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As I sat in the brightly lit fast food restaurant my guilt began to chip away at me. The debris caused by the relentless chipping began to gather in my throat causing an obstruction. I gulped at my sugary cola and yet the bites of burger, which I had been coveting all day, turned to polystyrene in my mouth.

Initially we introduced the idea of theme nights so as to detract from the lack of variety. We had skidded upon some financially difficult times-Kel had been made redundant and I had to endure a demotion in the name of austerity. Our cupboards were bare and what little was in them had to be rationed. The kids took a little while to adjust and our youngest started to lose all interest in food, something the school was quick to pick up on.

In all fairness it had been Kel’s idea-she always took a more creative approach to a problem. She came up with ways of making the kids meals more exciting by making them look like something else or introducing an element of fun. We didn’t exactly condone them playing with their food but they could be at play while eating. We had conjured up astronauts, deep sea divers, pirates, cowboys and shepherds-the kids had smiled again and the youngest started to pay more attention to what was on his plate.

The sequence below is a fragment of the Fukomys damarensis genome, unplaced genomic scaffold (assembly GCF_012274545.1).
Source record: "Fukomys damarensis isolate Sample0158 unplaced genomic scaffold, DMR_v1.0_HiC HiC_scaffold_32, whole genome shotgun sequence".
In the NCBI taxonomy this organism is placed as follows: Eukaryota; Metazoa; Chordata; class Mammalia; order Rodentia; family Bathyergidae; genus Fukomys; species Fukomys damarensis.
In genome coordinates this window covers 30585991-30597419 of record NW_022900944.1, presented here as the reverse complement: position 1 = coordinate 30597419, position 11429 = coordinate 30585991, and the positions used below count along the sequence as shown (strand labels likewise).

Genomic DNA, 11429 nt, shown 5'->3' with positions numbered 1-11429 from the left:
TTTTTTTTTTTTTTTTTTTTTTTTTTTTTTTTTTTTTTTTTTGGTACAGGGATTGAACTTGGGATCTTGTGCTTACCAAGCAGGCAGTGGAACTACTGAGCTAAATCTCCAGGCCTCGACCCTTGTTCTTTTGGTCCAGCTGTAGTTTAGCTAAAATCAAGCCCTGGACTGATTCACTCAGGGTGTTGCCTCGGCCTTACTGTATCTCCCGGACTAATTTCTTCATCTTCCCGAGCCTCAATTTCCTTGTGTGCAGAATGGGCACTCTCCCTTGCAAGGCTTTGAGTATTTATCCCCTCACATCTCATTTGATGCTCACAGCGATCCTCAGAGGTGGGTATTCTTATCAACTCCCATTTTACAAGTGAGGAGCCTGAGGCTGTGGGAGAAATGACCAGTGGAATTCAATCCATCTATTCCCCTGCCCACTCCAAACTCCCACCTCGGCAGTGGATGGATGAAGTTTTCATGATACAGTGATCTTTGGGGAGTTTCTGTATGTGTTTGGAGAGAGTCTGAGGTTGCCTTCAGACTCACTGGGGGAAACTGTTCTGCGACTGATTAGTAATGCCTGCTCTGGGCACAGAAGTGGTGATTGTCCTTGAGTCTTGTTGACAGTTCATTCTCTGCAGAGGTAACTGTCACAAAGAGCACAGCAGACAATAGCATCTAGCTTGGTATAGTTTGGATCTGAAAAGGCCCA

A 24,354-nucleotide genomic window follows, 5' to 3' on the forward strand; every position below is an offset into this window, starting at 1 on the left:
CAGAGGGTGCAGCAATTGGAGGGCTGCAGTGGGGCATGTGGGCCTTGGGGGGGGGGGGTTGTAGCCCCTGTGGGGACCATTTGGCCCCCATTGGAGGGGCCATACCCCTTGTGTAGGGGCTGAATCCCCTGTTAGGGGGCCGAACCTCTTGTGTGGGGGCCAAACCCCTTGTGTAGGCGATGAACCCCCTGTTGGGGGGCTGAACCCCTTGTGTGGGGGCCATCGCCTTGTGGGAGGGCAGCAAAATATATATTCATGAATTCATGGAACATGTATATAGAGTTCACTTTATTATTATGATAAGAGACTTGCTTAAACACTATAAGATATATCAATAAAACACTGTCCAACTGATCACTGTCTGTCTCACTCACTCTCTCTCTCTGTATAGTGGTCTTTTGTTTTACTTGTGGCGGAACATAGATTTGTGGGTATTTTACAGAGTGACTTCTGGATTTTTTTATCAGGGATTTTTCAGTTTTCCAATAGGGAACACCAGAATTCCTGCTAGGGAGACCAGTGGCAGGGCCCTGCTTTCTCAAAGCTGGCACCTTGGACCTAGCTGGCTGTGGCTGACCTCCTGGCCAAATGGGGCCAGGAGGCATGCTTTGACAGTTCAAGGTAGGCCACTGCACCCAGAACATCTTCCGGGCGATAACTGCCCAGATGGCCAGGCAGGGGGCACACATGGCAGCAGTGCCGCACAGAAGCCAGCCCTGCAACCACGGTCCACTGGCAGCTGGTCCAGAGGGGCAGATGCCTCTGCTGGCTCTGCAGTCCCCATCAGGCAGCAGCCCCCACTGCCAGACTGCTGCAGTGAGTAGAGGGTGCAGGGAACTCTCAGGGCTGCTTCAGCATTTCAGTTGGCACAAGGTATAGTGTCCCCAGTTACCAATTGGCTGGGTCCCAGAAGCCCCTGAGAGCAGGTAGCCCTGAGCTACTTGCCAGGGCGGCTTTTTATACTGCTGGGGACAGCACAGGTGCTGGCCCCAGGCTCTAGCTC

At first I embraced the sense of fun and worked with Kel to find different ways to sculpt instant mash. All too soon I lost interest and the thought of wearing a homemade eyepatch and imagining that my sausages were pirate galleons was too much to ask after a crap day at work built around pretence.

On my way to work this morning I found a quid and as I eagerly thrust it into my pocket I took it as a sign that I had permission to absent myself from our family meal tonight. All day I had promised myself a burger, eaten in my own company and with no pirate or bloody stormtrooper in sight. I had called Kel explaining that I needed to work late and for them to go ahead and eat without me. I felt undeserving of her gushing concern for my welfare.

Waiting in the queue I played with the two coins in my hand, their weight adding to my already heavy load. When my turn to order arrived I knew exactly what I was going to have-it was the only thing I could afford.

“Junior meal please mate.”

Inside the box that held my small meal is a plastic figure. It stares up at me from the bottom of the box. Reaching inside I take hold of the figure and at that moment I have a strong urge to retch. My dinner companion is a pirate.

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Amanda Bird

Amanda Bird

Amanda has always thought of herself as an armchair traveller, and since early childhood books and stories have provided the portal to other worlds. Her love of reading sparked a passion for writing and she has been writing stories since... a very long time ago! She now lives in Hove, and the view allows space for her imagination to roam.
Amanda Bird

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